The question of whether or not a woman can "lead worship" is determined by two things. 1) How you understand what Scripture says about male leadership; and 2) how you understand the role of the worship leader. Our culture has worked overtime to persuade us that there is no difference between male and female leadership, or at least that men and women can lead in any situation. I think the Bible disagrees. Here are some relevant Scriptures:
1 Cor 14:34-35 "women should remain silent in the churches. They are not allowed to speak, but must be in submission, as the Law says. 35 If they want to inquire about something, they should ask their own husbands at home; for it is disgraceful for a woman to speak in the church."
1 Tim 2:11-15 "A woman should learn in quietness and full submission. 12 I do not permit a woman to teach or to have authority over a man; she must be silent. 13 For Adam was formed first, then Eve. 14 And Adam was not the one deceived; it was the woman who was deceived and became a sinner. 15 But women will be saved through childbearing--if they continue in faith, love and holiness with propriety."
Titus 1:6 "An elder must be blameless, the husband of but one wife, a man whose children believe and are not open to the charge of being wild and disobedient."
The Bible clearly teaches that the role of Pastor is reserved for those who meet the qualifications laid out in 1Tim 3. Since one of these requirements is to have a wife as your spouse, it is impossible for a woman to meet these qualifications. Furthermore, the Bible commands women to teach other women and not to have authority over a man in the church.
Because there is no “worship leader” role in Scripture, we have to determine what biblical roles it fulfills. Sovereign Grace see the role of the worship leader primarily as a pastoral responsibility. Those who lead congregational worship will fulfill at least four functions: leading, pastoring, teaching, and prophesying. Only prophesying is specifically a male/female gift. The others are defined as male functions in a mixed gathering. Of course, church environments exist where the leadership does not want the worship leader teaching, pastoring, etc., or at least they do not function in this way. A church may have a “music leader” that does nothing but play an instrument and lead rehearsals. Perhaps a pastor is more involved in the singing portion of the meeting, or the "worship leader" is more of a "song leader," or the comments made by the leader are confined to more brief spontaneous encouraging comments. In those situations the male/female distinctions are minimized. However, in our understanding, there would always be a tension between what a leader could do, and possible misunderstanding regarding a woman's leadership role in the church. Of course, a woman can lead worship in a women's meeting, or in children's ministry, or can be a major contributor as part of a worship leading team. It also seems possible that a woman could lead worship in a small group, where the leader is exercising clear directional and pastoral authority.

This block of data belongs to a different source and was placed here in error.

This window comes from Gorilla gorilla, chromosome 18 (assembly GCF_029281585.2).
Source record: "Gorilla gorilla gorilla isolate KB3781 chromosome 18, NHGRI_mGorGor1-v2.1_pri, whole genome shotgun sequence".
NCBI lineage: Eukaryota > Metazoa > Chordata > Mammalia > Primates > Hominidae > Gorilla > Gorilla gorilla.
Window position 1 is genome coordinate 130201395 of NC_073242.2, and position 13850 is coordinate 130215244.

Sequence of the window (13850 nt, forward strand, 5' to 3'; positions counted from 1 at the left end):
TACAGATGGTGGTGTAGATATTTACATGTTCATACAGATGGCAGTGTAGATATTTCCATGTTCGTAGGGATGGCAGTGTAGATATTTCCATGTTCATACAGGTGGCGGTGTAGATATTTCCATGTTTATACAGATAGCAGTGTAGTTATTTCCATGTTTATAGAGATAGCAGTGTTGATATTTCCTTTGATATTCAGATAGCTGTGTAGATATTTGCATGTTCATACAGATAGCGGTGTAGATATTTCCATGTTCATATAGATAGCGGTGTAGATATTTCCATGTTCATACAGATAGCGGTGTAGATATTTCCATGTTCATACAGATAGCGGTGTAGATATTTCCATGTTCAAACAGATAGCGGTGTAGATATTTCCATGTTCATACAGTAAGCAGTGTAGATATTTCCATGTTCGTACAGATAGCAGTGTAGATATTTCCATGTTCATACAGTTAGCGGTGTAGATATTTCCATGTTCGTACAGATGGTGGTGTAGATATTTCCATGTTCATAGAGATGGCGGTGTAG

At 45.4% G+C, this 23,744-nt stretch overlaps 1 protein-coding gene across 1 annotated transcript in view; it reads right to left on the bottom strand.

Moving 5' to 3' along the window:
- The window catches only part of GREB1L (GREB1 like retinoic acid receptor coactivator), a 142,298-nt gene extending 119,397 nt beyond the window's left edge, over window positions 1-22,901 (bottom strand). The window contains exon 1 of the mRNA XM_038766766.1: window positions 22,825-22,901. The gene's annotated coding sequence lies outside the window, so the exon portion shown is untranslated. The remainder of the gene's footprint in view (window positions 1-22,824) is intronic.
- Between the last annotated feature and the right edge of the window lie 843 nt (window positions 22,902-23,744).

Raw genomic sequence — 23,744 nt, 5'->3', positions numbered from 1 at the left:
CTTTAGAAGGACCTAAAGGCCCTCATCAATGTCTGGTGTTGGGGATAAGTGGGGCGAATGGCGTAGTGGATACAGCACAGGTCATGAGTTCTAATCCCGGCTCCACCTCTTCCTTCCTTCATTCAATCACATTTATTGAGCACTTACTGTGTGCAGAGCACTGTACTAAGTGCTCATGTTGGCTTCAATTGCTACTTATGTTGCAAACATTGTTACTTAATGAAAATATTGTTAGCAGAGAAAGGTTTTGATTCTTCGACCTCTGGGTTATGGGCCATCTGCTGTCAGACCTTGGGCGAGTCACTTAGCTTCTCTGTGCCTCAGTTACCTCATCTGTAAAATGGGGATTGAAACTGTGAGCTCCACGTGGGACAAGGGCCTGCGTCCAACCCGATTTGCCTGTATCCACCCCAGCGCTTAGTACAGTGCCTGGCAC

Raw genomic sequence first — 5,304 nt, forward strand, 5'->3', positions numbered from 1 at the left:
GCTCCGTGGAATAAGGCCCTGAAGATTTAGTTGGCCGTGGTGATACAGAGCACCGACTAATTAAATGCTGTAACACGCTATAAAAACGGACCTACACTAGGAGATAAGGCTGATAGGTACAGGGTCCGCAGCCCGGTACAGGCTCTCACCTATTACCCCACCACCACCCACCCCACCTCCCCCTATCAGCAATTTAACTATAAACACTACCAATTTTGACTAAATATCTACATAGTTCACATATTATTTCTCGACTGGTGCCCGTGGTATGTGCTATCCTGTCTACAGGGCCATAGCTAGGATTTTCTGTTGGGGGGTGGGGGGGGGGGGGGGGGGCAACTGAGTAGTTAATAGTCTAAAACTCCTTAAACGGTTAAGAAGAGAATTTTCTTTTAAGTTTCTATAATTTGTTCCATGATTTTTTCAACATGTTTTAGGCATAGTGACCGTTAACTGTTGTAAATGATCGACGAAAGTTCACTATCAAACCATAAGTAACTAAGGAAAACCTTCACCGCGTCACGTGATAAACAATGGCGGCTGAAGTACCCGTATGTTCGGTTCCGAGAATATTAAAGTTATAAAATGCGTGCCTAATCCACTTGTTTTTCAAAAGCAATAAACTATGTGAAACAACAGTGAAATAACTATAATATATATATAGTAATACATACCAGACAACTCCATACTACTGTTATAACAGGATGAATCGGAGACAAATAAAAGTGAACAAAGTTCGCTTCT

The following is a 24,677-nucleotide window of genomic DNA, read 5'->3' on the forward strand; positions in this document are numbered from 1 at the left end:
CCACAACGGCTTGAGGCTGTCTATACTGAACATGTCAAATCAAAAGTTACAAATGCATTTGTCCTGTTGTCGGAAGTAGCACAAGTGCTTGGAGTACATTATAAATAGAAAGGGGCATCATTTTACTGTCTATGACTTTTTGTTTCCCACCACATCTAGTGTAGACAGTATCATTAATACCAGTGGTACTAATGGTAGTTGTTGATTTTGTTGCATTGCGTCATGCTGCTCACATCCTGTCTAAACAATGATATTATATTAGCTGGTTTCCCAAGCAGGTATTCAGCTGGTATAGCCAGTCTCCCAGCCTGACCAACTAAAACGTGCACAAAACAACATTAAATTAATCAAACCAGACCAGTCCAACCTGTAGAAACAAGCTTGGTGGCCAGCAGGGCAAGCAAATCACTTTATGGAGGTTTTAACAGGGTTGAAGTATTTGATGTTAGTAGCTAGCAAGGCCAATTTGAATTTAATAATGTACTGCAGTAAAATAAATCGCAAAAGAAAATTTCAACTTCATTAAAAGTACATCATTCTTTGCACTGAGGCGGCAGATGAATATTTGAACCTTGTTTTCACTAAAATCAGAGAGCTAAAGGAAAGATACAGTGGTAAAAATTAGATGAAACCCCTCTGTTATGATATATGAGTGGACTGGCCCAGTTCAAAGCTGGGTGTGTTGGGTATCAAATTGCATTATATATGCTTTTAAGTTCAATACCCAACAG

In any case, God’s desire isn’t to limit our serving, but maximize it by seeing us function to the fullest extent in the complementary roles that he has ordained for us.